Paul Williams

Paul Williams' Kenya Savannah Classic Tips

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It’s the quickest of turnarounds this week as we stay at the Karen Country Club for the Kenya Savannah Classic which starts in the early hours of TUESDAY morning GMT, so be wary of this start time if you’re getting involved in this event.

Understandably it’s almost entirely the same field playing as last week, with only Kalle Samooja, Joachim B Hansen, Benjamin Hebert, Haotong Li and Justin Walters from the top 100 players in last week’s betting not sticking around for a second week.

With a virtually identical field on the same course comes a very similar betting market, with last week’s runner-up Kurt Kitayama heading the field at around 14/1 from Sunday’s winner Justin Harding (16/1). Most players who put in a decent shift last week have been cut in the betting, as you might expect, given that we have precious little else to differentiate odds from last week except for how a player fared over the course of the 4 days.

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Karen CC. Designer: Remy Martin, 1937; Course Type: Classical; Par: 71; Length: 6,921 yards; Water Hazards: 8; Fairways: Kikuyu; Rough: Kikuyu mix; Greens: Bentgrass, 12’5″ on the stimp.

Course Overview. Karen CC hosted the Kenya Open on the Challenge Tour between 2004-2008 and 2013-2016, plus it also played host to the Karen Masters on the Sunshine Tour in 2018 and 2019, as well as being the venue for Magical Kenya Open when it made its debut on Tour in 2019.

Winning scores have ranged from -10 to -26 over this time, however the course will play as a par-71 this week with the 3rd playing as a long par-4, so superficially the scoring could appear to be a little tougher than some of the 2nd tier events. Guido Migliozzi’s total when triumphing here 2 years ago was -16 on that par-71 format, and Justin Harding reached 21-under on Sunday.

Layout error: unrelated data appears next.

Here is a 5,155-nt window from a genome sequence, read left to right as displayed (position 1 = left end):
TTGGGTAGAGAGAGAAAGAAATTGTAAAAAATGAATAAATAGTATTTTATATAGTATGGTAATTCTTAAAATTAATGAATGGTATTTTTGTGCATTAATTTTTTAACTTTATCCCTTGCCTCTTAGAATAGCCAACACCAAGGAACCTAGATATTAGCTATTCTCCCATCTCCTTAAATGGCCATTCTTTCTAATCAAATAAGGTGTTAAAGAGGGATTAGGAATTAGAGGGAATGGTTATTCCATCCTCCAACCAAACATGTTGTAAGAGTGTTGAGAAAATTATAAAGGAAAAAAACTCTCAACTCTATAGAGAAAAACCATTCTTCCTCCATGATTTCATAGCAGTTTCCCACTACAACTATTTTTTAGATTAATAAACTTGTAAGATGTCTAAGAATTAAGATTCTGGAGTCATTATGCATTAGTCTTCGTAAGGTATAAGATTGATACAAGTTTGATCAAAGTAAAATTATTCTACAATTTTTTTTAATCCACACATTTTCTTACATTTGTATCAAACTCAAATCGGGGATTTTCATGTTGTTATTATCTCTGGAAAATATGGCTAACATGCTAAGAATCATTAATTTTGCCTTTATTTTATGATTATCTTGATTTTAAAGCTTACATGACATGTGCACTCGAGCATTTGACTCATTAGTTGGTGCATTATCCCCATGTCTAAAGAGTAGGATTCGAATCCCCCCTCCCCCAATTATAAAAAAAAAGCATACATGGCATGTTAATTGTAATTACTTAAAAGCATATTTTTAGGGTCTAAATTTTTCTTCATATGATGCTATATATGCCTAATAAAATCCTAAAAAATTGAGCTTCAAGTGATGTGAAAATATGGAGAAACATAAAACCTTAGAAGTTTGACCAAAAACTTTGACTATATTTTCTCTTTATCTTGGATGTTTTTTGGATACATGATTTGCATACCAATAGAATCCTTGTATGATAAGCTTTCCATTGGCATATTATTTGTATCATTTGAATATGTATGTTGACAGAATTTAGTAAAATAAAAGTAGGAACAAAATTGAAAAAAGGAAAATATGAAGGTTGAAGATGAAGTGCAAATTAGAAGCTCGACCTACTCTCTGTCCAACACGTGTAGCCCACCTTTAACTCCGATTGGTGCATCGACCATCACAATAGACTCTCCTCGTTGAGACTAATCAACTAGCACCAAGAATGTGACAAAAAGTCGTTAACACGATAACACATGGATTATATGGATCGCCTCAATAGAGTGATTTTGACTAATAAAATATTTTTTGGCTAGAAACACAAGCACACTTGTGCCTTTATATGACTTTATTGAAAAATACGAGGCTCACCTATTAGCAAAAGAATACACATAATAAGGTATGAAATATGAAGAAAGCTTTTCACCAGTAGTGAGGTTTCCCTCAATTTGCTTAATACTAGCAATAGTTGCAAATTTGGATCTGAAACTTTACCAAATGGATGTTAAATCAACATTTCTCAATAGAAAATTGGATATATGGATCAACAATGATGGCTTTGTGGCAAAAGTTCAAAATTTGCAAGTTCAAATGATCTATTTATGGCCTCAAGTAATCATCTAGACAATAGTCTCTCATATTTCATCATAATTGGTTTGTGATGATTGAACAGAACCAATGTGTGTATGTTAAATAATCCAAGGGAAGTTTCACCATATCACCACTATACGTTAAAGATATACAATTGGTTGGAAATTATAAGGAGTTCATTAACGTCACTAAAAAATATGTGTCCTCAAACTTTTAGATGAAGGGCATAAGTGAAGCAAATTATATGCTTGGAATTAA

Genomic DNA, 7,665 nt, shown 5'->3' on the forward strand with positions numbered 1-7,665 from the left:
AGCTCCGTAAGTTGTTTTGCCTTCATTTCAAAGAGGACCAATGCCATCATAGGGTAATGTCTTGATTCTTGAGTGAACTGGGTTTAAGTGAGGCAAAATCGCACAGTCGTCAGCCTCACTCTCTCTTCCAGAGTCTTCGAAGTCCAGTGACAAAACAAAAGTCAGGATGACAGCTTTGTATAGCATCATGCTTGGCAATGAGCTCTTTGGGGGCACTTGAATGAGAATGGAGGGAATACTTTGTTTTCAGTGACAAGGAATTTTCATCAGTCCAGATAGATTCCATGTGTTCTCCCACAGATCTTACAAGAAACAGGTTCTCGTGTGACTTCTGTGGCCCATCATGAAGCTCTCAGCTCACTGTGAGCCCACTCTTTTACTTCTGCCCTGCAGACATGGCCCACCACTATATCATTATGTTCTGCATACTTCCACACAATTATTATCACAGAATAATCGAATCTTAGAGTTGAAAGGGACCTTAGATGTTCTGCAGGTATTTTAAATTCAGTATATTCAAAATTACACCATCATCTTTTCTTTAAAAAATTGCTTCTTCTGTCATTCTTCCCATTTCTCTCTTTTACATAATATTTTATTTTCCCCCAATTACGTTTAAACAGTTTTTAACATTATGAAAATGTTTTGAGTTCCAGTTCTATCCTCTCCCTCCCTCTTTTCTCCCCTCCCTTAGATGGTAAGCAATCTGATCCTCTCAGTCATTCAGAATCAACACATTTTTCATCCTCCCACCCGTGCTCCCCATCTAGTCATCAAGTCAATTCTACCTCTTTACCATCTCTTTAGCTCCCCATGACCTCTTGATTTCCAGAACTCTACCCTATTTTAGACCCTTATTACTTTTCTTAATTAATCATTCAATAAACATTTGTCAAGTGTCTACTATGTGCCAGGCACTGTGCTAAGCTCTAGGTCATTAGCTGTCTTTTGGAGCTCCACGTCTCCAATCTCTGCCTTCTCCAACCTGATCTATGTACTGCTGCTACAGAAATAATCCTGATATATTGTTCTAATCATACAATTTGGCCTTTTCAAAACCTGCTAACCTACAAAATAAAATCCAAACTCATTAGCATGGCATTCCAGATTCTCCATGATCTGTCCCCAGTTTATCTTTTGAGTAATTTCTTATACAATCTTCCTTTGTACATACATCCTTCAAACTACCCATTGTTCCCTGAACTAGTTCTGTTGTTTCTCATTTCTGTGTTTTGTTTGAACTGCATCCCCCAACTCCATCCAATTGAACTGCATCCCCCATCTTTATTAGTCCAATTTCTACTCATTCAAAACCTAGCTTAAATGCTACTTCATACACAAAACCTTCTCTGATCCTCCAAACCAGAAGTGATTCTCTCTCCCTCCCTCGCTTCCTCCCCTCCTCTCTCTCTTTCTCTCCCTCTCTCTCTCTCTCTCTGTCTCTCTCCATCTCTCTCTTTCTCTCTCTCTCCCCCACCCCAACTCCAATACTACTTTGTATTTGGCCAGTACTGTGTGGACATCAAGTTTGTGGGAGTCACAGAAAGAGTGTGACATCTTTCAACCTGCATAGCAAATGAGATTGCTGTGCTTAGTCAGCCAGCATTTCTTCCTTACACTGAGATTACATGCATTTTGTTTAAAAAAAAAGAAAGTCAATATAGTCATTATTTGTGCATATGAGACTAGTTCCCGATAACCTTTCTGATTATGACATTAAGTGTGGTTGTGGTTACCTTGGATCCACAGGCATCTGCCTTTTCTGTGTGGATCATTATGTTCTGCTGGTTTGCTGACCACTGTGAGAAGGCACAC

The 6,921 yard layout, which sits 10 miles outside of Nairobi, is classical in style with tree-lined holes and relatively narrow fairways, however the trees aren’t tight to the fairways in general and this is more Italian Open style than Valderrama in terms of playability. The small, undulating greens were re-laid with Bentgrass in 2015, replacing the tired Bermudagrass putting surfaces, and 6 years down the road they will play true and fast with stimp speeds expected to get to over 12 this week.

As well as reducing the par to 71 for this event back in 2019, the routing was also changed since the Challenge Tour events which made for an exciting event. In particular the stretch from holes 6-12 was very scoreable, starting with a 552 yard par-5 and ending with back-to-back par-5s, with four sub-400 yard par-4s wedged in-between.

Tournament Stats. We’ve published some key player statistics for this week’s Kenya Savannah Classic that will help to shape a view on players who traditionally play well on this course. Stats also include last year’s Karen Masters and last week’s Kenya Open: Current Form | Course Form | First Round Leader Stats | Combined Stats.

Predictor Model. Our published Predictor Model is available here. As always you can build your own model using the variables available.

Course Winners. Magical Kenya Open 2021, Justin Harding, 33/1; Karen Masters, 2019: Toto Thimba Jr; Magic Kenya Open, 2019: Guido Migliozzi, 200/1; Karen Masters, 2018: Michael Palmer; Kenya Open, 2016: Sebastian Soderberg; 2015: Haydn Porteous; 2014: Jake Roos; 2013: Jordi Garcia-Pinto; 2008: Iain Pyman; 2007: Edoardo Molinari; 2006: Johan Axgren; 2005: Daniel Vancsik; 2004: Marc Cayeux.

Weather Forecast. The latest weather forecast for the Nairobi region is here.

It looks like a repeat performance of last week with sunny conditions and temperatures reaching the low-80s Fahrenheit each day. The breeze will pick up to around 15mph each afternoon so the best scoring conditions may well be in the morning.

Tournament Trends & Key Factors.

Analysis the winners for the last 4 events held here at Karen CC gives us a little insight into the requirements for this week’s task:

  • 2021 Magical Kenya Open: Justin Harding. 300.6 yards (44th), 44.6% fairways (30th), 70.8% greens in regulation (23rd), 76.2% scrambling (8th), 1.62 putts per GIR (10th).
  • 2019 Karen Masters: Toto Thimba Jr. 308.3 Yards (12th), 53.6% fairways (12th), 75.0% greens in regulation (8th), 72.2% scrambling (3rd), 1.54 putts per GIR (1st).
  • 2019 Kenya Open: Guido Migliozzi. 308.1 Yards (30th), 42.9% fairways (33rd), 69.5% greens in regulation (5th), 68.2% scrambling (11th), 1.66 putts per GIR (17th).
  • 2018 Karen Masters: Michael Palmer. 46.4% fairways (21st), 81.9% greens in regulation (1st), 61.5% scrambling (14th), 1.73 putts per GIR (18th).

The first thing you’ll notice from the stats above is that driving accuracy figures are low, however GIR figures are still reasonably high, and this follows for those who also contended for each of the titles as well as the eventual winners.